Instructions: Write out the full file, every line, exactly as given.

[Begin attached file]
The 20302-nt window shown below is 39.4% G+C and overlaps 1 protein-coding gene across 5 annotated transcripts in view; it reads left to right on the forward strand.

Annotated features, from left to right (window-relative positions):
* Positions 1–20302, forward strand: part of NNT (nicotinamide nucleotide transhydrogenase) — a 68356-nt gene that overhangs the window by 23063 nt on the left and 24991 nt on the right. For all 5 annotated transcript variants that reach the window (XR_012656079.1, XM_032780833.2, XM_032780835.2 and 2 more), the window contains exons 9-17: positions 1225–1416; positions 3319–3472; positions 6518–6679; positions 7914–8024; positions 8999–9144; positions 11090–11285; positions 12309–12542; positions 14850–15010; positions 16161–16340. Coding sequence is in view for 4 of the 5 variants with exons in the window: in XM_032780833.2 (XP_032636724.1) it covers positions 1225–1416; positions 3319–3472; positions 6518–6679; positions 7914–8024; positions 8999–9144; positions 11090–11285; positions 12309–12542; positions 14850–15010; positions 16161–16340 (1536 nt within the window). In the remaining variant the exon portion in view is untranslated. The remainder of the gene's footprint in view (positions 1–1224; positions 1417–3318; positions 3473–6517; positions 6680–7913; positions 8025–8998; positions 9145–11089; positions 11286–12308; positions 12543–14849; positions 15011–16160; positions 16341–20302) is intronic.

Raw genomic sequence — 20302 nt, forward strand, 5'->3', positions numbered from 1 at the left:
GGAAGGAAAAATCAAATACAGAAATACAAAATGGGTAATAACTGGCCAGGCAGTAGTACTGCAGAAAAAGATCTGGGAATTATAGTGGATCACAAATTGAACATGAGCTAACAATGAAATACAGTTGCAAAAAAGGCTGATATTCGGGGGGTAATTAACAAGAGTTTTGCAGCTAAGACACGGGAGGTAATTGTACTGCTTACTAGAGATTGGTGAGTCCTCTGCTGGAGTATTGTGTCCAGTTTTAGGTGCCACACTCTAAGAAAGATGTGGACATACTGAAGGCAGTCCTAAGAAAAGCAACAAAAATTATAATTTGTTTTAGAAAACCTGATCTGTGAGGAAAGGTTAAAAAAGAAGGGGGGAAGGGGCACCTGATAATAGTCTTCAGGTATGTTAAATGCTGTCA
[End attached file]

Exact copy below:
The 20302-nt window shown below is 39.4% G+C and overlaps 1 protein-coding gene across 5 annotated transcripts in view; it reads left to right on the forward strand.

Annotated features, from left to right (window-relative positions):
* Positions 1–20302, forward strand: part of NNT (nicotinamide nucleotide transhydrogenase) — a 68356-nt gene that overhangs the window by 23063 nt on the left and 24991 nt on the right. For all 5 annotated transcript variants that reach the window (XR_012656079.1, XM_032780833.2, XM_032780835.2 and 2 more), the window contains exons 9-17: positions 1225–1416; positions 3319–3472; positions 6518–6679; positions 7914–8024; positions 8999–9144; positions 11090–11285; positions 12309–12542; positions 14850–15010; positions 16161–16340. Coding sequence is in view for 4 of the 5 variants with exons in the window: in XM_032780833.2 (XP_032636724.1) it covers positions 1225–1416; positions 3319–3472; positions 6518–6679; positions 7914–8024; positions 8999–9144; positions 11090–11285; positions 12309–12542; positions 14850–15010; positions 16161–16340 (1536 nt within the window). In the remaining variant the exon portion in view is untranslated. The remainder of the gene's footprint in view (positions 1–1224; positions 1417–3318; positions 3473–6517; positions 6680–7913; positions 8025–8998; positions 9145–11089; positions 11286–12308; positions 12543–14849; positions 15011–16160; positions 16341–20302) is intronic.

Raw genomic sequence — 20302 nt, forward strand, 5'->3', positions numbered from 1 at the left:
GGAAGGAAAAATCAAATACAGAAATACAAAATGGGTAATAACTGGCCAGGCAGTAGTACTGCAGAAAAAGATCTGGGAATTATAGTGGATCACAAATTGAACATGAGCTAACAATGAAATACAGTTGCAAAAAAGGCTGATATTCGGGGGGTAATTAACAAGAGTTTTGCAGCTAAGACACGGGAGGTAATTGTACTGCTTACTAGAGATTGGTGAGTCCTCTGCTGGAGTATTGTGTCCAGTTTTAGGTGCCACACTCTAAGAAAGATGTGGACATACTGAAGGCAGTCCTAAGAAAAGCAACAAAAATTATAATTTGTTTTAGAAAACCTGATCTGTGAGGAAAGGTTAAAAAAGAAGGGGGGAAGGGGCACCTGATAATAGTCTTCAGGTATGTTAAATGCTGTCA